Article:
I was relieved — it was made in Green Bay, Wisconsin, not by slave labor from MINNCOR, the Minnesota Department of Corrections. It seems that $700,000 worth of dorm and office furniture for the University of Minnesota is purchased from MINNCOR, but the money is not going to the inmates/workers.
While most inmates languish making less than $1 an hour, public records indicate that Minnesota Department of Corrections executives, including those at MINNCOR, made over $100,000 per year in fiscal year 2015-16. MINNCOR CEO David Milton made $58 an hour, approximately $120,000 per year starting in February 2016. Despite numerous lengthy, in-person conversations Milton declined to speak on the record for this article. Milton and his executive team lease inmate labor to private companies, government entities and nonprofits and manage the prison canteen system – the internal grocery and convenience store for inmates. MINNCOR’s overall sales revenue has expanded to $44 million for 2015 alone, with profits going to the DOC general fund and MINNCOR’s budget.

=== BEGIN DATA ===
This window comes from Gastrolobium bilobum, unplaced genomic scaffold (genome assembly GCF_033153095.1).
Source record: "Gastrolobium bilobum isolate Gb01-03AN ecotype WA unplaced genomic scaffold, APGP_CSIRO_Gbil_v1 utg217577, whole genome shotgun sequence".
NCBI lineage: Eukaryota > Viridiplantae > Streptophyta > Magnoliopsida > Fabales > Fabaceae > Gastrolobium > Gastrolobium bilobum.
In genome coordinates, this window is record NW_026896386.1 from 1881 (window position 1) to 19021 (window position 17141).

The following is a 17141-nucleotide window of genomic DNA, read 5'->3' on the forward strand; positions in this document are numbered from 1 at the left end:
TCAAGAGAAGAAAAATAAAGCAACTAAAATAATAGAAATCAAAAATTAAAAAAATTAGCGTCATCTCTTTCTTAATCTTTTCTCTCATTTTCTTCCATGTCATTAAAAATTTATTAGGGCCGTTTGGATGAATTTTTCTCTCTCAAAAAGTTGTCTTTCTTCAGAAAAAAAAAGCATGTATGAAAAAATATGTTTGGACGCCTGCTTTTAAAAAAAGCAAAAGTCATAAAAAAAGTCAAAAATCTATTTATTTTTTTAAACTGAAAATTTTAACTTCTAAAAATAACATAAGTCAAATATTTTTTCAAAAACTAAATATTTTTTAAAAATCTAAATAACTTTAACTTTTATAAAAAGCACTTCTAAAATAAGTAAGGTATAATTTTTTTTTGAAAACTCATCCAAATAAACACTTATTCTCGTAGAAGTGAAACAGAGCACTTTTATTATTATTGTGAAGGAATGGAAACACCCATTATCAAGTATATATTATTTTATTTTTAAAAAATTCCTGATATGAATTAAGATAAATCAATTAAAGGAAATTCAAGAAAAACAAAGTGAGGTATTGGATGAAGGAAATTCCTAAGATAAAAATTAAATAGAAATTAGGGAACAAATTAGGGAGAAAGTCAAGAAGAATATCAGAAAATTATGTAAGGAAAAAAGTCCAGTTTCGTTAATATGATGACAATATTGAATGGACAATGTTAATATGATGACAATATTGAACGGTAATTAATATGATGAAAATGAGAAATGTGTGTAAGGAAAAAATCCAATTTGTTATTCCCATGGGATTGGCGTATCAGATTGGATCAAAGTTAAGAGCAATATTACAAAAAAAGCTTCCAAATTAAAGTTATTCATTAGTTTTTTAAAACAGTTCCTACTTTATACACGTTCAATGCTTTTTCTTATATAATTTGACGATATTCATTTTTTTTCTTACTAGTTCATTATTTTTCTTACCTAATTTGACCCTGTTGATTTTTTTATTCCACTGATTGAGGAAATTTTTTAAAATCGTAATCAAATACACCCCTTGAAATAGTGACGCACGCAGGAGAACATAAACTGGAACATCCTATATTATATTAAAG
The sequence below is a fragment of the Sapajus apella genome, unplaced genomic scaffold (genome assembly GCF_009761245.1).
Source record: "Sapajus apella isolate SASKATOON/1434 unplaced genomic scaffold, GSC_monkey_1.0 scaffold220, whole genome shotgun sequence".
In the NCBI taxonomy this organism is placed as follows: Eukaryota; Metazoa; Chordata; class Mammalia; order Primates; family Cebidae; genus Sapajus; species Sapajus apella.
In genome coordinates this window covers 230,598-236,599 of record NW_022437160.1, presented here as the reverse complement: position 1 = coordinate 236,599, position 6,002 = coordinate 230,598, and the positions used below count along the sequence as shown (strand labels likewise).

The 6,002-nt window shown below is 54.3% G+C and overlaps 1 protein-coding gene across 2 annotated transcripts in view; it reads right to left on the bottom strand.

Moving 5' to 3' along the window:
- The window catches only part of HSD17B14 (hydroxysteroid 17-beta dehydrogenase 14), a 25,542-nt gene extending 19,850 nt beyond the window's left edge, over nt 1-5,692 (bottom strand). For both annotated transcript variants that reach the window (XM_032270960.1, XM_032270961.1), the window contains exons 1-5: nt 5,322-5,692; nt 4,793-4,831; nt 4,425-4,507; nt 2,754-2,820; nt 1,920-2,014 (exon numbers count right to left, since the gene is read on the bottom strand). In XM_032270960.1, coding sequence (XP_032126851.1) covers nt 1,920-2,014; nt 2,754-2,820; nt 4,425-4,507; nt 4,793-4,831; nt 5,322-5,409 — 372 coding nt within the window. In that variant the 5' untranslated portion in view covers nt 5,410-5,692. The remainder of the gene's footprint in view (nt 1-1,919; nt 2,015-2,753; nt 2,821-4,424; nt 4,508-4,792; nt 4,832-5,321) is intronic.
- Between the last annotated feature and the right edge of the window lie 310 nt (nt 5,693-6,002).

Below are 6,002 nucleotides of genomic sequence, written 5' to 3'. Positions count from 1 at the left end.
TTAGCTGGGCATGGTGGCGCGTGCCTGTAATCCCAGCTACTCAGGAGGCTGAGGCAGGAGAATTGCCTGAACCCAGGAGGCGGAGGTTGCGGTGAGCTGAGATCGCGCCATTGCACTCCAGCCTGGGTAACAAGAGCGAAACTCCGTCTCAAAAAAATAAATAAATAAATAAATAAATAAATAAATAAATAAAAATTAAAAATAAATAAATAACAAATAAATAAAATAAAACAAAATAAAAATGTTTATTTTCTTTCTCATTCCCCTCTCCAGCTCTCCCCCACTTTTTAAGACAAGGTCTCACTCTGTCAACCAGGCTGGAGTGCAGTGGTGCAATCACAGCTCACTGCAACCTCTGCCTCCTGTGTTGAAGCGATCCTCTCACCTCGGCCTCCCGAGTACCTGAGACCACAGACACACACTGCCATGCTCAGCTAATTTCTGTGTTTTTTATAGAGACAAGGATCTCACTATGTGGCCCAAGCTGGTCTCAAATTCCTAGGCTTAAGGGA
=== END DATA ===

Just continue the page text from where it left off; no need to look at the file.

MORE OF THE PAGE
They’re paid a pittance, and the only place they have to spend that pittance is the company store.
That same year, the state’s disparate canteen systems were consolidated under MINNCOR. 2003 was also the first time that MINNCOR was profitable. Annual profits for 2003 totaled $100,000, jumping to $2.5 million in 2004. Writing in the Stillwater’s prison-produced and award-winning newspaper, Prison Mirror, investigative journalist and inmate Matt Gretz explained that when MINNCOR consolidated the canteen the expectation from inmates was that bulk purchases would cause prices to go down. Instead, canteen prices increased.
Centralization allowed the state to dip more easily into MINNCOR profits as budget cuts abound – putting more pressure on MINNCOR to generate profits. According to annual reports in 2008, canteen sales were 18 percent of MINNCOR’s revenue. By 2014 canteen sales amounted to $10.9 million, almost 25 percent of overall sales revenue for MINNCOR. This means that the single largest portion of money that MINNCOR earns comes from taxing the low wages that the organization pays inmates. After MINNCOR deducts up to 80 percent of an inmate worker’s pay for everything from the cost of confinement to victim restitution and medical co-pays, the little that is left of an inmate’s paycheck often goes to the canteen.
Like I said…slaves.
I wouldn’t boycott MINNCOR, though, since we shouldn’t punish the inmates, but I would think it only fair to arrest and imprison MINNCOR executives for corruption, and put them to work making chairs. I’d buy those.